Old Multiplication Chart vs. The New Multiplication Chart
(example of a right-brain/left-brain multiplication chart)
The Old Way to Learn the Multiplication Chart
Traditionally, the multiplication chart has been presented as all facts being created as equal. This can prove to be problematic for many children. They may breeze through the lower math facts as those can easily be computed by reverting to addition if they get stuck on the answer. However, many children come to a stand still once they get to the upper multiplication facts. Traditionally, this is where rote memorization methods are incorporated with the goal of quick recall of the upper times tables. While rote, learning methods are successful for some children, there are many students that cannot easily achieve memorization of the upper times tables through a learning modality based upon repetition.
The New Way to Learn the Multiplication Chart
The new way for kids to master the multiplication chart breaks down the math facts into "easy facts" or "hard facts". Once a student is proficient at the lower facts, they can then tackle the upper multiplication tables using a mnemonic, memory aid for fast and easy recall of the answers. Many students, parents and teachers have found this way of teaching takes the stress part out of learning the multiplication chart. For children with dyscalculia and dyslexia, this method may prove to be the only method in which they can achieve success in learning the times tables. (Click the link below to see an independent study on the effectiveness of incorporating a mnemonic learning modality for children with learning disabilities).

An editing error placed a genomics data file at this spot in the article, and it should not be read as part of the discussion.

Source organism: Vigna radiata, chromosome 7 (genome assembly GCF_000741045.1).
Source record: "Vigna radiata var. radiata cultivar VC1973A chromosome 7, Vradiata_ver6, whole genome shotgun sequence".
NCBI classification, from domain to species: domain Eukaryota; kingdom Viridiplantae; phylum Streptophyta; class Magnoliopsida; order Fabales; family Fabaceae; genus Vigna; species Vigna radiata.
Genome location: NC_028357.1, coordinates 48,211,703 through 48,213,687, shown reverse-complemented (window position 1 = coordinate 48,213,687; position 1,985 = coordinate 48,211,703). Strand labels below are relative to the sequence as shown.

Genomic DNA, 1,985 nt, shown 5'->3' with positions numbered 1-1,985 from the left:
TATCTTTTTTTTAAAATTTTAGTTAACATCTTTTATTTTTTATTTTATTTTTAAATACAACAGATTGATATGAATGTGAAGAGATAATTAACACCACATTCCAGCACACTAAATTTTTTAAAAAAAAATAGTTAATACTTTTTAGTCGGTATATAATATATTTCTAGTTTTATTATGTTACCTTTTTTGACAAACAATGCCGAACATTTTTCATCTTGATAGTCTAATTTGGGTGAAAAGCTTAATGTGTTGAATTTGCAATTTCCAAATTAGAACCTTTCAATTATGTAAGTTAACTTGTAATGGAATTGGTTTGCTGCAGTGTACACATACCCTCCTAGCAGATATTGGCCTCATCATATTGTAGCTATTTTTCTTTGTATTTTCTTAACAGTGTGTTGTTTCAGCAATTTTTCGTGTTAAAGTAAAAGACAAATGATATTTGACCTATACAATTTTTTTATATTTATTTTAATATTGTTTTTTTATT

Independently Published by Florida National University - Research showed an overall increase of 70% - 80% on test scores for children with learning disabilities using the Times Tales® method to master the times tables. Click to read report!
See our multiplication chart instructional youtube video which includes link to a free printable multiplication chart to follow along!
An Alternative Method for Children to Learn their Times Tables:
Times Tales® is one of the new ways that schools are teaching the multiplication tables. The upper, most difficult to memorize math facts, are being taught through a mnemonic memory system. This cuts hours of rote memorization down and is a highly effective and engaging way for kids to learn. It has proven great success with children with learning disabilities and Dyscalculia. (see statistical report on Times Tales effectiveness with learning disabilities)
Disclosure: This post is intended to provide information (both statistical and opinion based) about the effectiveness of the Times Tales® program and is intended for product marketing.